Organoleptic characteristics are important in drugs because they play a role in the detection of adulterated or substituted drugs 18. Thus leaves pale greenish black in color, characteristic odor, bitter taste. The powdery appearance of the crushed leaves, with a coarse texture. The micrograph performed on the powder has highlighted several characteristic elements namely: epidermal cells with starch granules, covering trichomes, epidermal cells with trichomes, anamocytic stomata, vessel elements are diagnostic substances for drugs of plant origin. These diagnostic elements are consistent with botanical standards and WHO guidelines 19, 20.
The study of physicochemical parameters such as moisture content and ash values are useful as it determines the physiological and non-physiological state of ash, this will help to determine the possibility of microbial growth and lastly contaminant or impurities. The moisture content of the drug studied had a rate of 0.3 ± 0.1, which is below 10%. This result complies with the standards established by the International Pharmacopoeia, because this water content rate, prevent oxidation reactions, fermentation, and give less chance to microbial growth and contamination in drugs 21.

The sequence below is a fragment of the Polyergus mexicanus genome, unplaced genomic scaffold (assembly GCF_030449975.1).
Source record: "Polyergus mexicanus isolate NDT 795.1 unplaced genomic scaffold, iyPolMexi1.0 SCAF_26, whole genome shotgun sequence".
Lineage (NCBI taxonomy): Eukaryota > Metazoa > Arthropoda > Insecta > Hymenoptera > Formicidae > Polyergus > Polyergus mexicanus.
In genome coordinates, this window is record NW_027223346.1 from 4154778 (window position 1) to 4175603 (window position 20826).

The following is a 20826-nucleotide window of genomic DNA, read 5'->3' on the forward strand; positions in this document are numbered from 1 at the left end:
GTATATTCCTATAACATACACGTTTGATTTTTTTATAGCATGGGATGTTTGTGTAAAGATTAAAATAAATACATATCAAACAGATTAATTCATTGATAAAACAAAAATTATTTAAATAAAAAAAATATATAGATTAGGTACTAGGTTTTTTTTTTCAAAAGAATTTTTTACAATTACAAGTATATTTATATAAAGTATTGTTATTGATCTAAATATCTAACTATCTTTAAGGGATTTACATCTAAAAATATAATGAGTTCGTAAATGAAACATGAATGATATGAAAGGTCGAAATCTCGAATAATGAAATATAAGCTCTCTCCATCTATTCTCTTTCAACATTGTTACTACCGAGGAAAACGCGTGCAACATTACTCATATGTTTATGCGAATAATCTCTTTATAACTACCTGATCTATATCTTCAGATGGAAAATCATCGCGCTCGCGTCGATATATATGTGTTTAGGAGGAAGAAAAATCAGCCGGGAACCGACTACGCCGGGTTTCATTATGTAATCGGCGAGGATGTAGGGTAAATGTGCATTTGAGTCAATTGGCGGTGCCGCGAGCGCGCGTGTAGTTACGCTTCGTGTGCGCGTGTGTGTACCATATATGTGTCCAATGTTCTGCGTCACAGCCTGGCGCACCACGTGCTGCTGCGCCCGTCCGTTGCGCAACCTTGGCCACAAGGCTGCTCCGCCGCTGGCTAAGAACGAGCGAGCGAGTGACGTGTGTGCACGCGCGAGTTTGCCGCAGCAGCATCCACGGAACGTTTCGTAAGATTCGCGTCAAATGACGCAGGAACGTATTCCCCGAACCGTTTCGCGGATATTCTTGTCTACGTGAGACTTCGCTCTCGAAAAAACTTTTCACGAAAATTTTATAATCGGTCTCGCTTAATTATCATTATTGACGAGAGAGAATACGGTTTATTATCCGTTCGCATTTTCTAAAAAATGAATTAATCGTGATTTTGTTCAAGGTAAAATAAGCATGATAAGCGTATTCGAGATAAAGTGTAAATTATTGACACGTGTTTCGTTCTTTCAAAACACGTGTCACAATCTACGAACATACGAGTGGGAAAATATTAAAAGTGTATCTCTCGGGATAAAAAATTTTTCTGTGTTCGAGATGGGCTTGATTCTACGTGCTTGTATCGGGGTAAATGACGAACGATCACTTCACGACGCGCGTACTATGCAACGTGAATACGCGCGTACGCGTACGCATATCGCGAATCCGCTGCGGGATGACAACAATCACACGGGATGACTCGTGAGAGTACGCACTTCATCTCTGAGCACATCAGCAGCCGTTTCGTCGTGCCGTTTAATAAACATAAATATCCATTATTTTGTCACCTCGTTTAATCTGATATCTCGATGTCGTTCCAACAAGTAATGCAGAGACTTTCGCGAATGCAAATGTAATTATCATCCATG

Therefore, for the proper conservation of drugs made from the leaves of I. tinctoria, it would be desirable to use those whose water content is less than or equal to 10%. The determination of total ash gave us a rate of 5.52 ± 0.03. This value indicates the level of minerals in drugs. Insoluble ash in hydrochloric acid gave a rate of 4.61 ± 0.02. Indeed, the ash insoluble in hydrochloric acid tells us about the contamination of the drug by siliceous elements 22. This result is in agreement with Srikanth et al., 23 who found the rate of 0.97% and 0.5% respectively. The maximum extractive value was found in aqueous (20%), followed by ethanol (7.2%), benzene (3.20%), chloroform (2.4%). All the extracts of the drug were subjected to different tests for detecting the presence of various phytoconstituents present in the drug, which revealed the presence of flavonoids, glycosides, saponin, tannins, terpenoids, and mucilage.